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A group of students with a flag at Machu Picchu in Peru
A group of 22 students, led by associate professor Dr. Francisco Olivera, proudly display the Texas A&M Flag at one of the world's seven wonders, Machu Picchu. | Image: Courtesy of Alex Ramirez

For Dr. Francisco Olivera, traveling to Peru during the holiday break meant going home. However, for the 22 engineering students who joined him in Peru from the Zachry Department of Civil and Environmental Engineering at Texas A&M University, it was a whole new world. The study abroad trip gave them an experience in a different cultural frame while learning to use geographic information systems.

They explored and toured the city of Lima, Peru, and enjoyed local restaurants serving ceviche and gelato. In Paracas, Peru, they felt the wind of the desert as their dune buggies glided through the sand, and they watched the sunset over the dunes. A few tried their hand at surfing in the Pacific Ocean or sandboarding. A boat ride around the Ballestas Islands provided sweeping views of rock arches, wild seabirds and sea lions. 

Clouds, mist and rain lingered over the Peruvian Andes Mountains as they stood in awe of one of the New Seven Wonders of the World — Machu Picchu. They visited Cusco, fed alpacas and toured the Sacred Valley of the Incas.

The study abroad program lasted three weeks, but the students gained experiences that they would remember for the rest of their lives.

A student and a professor pose at an eatery in Peru
Alex Ramirez, a senior civil engineering major, left, enjoys a local delicacy with Dr. Francisco Olivera. | Image: Courtesy of Alex Ramirez

New experiences

Senior civil engineering major Libby Roberts had never traveled outside the United States before boarding the plane to Peru. However, as she met up with other students at the airport, her nerves dissipated, and she began to realize that she was about to have one of the most significant and most fun experiences of her life.

"My experience definitely made me more outgoing and excited about trying new things. I didn't know anyone before the trip, but making friends wasn't hard at all because everyone was together all the time and bonding over a trip is one of the fastest ways to get close," she said. "The experience also made me see different ways to do things and different values that I could incorporate into my own life. The slower pace of life was very enjoyable and refreshing to me and has been something I brought back with me when I returned home."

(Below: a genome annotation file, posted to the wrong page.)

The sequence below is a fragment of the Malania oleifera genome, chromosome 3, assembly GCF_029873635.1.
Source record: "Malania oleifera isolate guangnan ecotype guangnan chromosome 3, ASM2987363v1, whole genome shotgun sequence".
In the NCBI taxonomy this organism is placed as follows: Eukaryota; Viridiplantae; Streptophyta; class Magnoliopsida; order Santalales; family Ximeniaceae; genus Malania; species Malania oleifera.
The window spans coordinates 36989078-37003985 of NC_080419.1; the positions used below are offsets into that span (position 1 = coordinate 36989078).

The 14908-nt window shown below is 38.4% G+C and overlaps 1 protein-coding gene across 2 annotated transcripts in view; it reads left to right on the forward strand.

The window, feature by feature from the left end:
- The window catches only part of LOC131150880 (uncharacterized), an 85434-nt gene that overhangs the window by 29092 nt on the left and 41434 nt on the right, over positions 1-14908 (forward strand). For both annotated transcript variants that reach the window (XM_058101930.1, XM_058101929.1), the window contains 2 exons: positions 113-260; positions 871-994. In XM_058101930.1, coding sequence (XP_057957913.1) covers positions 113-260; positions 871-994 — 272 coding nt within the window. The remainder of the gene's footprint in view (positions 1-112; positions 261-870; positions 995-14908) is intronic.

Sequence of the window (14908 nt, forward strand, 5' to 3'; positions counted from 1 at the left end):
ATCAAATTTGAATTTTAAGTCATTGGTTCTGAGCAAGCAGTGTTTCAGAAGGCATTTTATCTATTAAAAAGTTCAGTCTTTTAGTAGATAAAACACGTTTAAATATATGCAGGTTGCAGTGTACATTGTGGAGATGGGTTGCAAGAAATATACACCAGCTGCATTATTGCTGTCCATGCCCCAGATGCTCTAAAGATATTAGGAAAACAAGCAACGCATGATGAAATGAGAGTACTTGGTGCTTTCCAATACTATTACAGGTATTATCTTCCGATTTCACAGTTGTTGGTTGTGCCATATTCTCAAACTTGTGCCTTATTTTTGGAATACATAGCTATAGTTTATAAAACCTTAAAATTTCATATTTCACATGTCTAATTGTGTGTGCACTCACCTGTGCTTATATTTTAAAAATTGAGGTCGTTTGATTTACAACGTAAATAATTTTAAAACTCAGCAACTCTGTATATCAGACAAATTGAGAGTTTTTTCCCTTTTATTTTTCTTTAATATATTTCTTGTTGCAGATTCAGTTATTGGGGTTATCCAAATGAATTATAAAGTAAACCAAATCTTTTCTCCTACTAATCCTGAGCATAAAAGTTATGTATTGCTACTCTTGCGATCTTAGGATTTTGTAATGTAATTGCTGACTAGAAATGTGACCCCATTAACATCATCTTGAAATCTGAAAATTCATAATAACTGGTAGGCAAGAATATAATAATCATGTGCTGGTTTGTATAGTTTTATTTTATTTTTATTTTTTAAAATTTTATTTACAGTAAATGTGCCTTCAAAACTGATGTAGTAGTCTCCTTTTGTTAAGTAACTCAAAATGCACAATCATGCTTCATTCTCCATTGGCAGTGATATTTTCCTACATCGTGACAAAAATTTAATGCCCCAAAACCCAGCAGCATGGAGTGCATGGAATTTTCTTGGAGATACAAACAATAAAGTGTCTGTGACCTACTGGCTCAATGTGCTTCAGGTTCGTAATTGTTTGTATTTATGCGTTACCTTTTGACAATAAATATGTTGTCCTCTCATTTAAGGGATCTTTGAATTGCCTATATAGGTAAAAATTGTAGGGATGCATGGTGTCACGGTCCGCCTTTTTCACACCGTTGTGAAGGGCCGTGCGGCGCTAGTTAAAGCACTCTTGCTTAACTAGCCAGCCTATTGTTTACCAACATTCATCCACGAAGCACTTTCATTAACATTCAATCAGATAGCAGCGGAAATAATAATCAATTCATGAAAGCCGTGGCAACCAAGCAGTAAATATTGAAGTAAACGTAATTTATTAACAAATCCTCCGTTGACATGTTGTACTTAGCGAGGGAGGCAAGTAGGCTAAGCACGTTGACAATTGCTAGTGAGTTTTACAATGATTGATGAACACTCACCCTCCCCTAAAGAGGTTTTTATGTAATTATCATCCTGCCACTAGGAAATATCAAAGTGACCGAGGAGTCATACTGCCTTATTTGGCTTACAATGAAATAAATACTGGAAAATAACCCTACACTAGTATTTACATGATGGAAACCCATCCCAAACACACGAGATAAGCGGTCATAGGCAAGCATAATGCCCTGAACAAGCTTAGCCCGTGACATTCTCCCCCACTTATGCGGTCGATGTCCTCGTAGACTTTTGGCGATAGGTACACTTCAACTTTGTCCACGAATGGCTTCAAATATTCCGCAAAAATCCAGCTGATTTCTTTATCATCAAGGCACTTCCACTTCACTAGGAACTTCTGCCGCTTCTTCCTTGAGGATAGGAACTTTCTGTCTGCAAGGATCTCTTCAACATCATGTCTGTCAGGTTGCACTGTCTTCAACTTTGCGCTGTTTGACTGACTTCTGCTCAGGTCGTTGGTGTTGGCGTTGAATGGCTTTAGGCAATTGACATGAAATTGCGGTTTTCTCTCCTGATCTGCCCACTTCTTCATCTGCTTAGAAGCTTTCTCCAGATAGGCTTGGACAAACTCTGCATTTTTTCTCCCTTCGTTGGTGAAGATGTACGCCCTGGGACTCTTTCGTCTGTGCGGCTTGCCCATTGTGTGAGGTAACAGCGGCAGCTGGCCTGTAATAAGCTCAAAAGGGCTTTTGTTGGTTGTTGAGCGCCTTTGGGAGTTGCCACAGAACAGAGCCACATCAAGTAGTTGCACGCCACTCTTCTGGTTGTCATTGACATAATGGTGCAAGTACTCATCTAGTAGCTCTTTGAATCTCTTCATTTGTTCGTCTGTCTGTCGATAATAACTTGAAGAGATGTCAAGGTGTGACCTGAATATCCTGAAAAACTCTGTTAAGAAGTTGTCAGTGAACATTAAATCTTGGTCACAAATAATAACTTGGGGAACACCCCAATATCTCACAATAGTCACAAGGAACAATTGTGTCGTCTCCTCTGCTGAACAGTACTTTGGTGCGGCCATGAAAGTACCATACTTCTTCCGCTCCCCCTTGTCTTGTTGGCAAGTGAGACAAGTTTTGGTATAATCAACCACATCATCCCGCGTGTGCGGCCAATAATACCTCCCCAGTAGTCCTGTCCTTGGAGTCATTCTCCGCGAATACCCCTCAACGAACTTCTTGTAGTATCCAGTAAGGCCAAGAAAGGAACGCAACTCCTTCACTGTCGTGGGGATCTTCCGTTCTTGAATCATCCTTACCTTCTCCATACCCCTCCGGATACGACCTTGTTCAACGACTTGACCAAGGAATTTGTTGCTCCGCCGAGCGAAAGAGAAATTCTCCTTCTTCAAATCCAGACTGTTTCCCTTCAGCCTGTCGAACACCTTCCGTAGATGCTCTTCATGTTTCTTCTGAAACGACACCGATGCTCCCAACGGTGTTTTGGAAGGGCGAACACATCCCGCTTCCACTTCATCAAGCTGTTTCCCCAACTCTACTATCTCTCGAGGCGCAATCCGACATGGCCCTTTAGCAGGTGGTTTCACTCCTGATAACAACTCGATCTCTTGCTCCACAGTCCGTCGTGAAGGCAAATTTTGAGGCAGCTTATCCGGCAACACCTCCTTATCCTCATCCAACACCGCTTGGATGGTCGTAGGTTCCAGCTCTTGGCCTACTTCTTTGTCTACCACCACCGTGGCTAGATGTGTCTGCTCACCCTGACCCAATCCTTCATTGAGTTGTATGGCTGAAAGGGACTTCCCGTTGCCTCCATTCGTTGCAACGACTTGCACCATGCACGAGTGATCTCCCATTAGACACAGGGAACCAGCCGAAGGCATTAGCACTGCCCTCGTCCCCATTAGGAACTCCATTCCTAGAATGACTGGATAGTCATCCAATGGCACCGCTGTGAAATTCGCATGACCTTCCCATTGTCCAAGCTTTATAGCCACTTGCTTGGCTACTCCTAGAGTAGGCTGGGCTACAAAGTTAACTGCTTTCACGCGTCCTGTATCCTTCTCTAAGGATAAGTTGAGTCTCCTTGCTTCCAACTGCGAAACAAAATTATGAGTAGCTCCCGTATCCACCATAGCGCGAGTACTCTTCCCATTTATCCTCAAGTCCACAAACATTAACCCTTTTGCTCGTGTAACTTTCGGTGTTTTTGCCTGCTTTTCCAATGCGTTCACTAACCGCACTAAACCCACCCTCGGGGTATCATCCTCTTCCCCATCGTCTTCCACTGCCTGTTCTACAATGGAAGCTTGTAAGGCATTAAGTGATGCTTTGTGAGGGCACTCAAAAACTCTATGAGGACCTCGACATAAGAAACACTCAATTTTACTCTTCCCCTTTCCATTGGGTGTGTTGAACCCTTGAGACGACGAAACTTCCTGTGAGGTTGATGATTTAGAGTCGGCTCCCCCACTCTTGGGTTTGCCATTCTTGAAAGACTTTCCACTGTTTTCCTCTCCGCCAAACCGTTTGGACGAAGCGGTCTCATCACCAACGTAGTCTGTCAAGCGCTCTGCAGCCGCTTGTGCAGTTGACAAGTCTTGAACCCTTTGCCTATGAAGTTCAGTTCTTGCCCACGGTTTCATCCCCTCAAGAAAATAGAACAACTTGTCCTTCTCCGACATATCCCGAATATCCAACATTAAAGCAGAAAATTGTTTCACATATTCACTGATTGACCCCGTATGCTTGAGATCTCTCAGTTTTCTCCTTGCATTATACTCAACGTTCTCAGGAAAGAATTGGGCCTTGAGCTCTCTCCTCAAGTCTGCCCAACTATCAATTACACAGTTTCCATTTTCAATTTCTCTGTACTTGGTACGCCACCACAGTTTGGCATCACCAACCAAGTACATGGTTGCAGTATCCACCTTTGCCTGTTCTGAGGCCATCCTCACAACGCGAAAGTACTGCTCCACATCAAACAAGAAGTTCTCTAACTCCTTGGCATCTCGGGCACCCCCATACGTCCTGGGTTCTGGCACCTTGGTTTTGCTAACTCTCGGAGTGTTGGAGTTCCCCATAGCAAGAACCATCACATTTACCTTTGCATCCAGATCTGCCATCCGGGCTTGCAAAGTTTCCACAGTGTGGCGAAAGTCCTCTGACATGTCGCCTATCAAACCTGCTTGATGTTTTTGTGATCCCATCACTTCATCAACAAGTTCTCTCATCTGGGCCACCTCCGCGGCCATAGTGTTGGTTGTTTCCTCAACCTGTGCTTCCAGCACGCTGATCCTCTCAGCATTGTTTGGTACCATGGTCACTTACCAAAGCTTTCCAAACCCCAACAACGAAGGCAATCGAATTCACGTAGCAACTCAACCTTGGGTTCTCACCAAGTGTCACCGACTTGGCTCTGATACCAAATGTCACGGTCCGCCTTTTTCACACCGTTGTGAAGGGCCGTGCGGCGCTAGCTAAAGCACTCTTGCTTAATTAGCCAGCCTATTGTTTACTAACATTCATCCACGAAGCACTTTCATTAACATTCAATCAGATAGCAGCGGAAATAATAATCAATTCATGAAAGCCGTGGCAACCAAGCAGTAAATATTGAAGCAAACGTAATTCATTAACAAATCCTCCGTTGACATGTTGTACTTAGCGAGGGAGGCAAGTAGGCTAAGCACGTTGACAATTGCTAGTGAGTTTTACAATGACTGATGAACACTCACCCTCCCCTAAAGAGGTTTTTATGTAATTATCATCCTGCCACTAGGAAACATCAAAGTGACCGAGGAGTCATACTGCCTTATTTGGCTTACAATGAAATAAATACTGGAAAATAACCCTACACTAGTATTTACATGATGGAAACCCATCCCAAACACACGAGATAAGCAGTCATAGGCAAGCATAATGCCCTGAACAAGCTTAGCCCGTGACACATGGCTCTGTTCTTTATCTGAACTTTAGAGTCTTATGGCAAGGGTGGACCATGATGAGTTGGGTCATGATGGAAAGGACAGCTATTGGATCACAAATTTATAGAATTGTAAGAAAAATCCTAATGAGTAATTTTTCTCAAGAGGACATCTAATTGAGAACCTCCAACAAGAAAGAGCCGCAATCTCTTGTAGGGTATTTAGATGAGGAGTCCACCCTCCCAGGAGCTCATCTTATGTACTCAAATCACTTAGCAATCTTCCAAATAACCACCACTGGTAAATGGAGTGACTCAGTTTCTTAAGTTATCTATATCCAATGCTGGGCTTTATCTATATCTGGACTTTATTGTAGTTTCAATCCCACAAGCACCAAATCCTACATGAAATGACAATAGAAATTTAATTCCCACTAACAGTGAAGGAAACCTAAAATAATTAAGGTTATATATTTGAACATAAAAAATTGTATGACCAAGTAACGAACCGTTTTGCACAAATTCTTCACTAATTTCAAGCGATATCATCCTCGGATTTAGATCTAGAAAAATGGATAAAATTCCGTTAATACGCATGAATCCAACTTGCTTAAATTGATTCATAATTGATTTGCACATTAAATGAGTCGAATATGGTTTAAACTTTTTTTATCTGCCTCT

Alex Ramirez, a senior civil engineering major, is not new to traveling. He was in the military, but when he came to Texas A&M, he knew he wanted to study abroad.

"The class structure was well planned out to allow us to absorb the learning material through practical applications while giving us ample time to explore Lima and its rich culture," he said. "I had the opportunity to not only visit a beautiful country but made some new friends and created some amazing memories."

Elena Feghali, a senior civil engineering major, was born in Europe and grew up in the Middle East. It was not her first experience abroad, but traveling and gaining new perspectives is an incredibly important aspect of her life. 

"The opportunities we have to study abroad at Texas A&M are far more prevalent than those outside the college sphere," she said. "It can be one of the most eye-opening and life-changing experiences if you let it be. You have so much to learn if you put yourself out there."

A students stands at an overlook at the Sacred Valley of the Incas in Peru
Elena Feghali, a senior civil engineering major, stands at an overlook at the Sacred Valley of the Incas in the Cusco region of Peru. | Image: Courtesy of Elena Feghali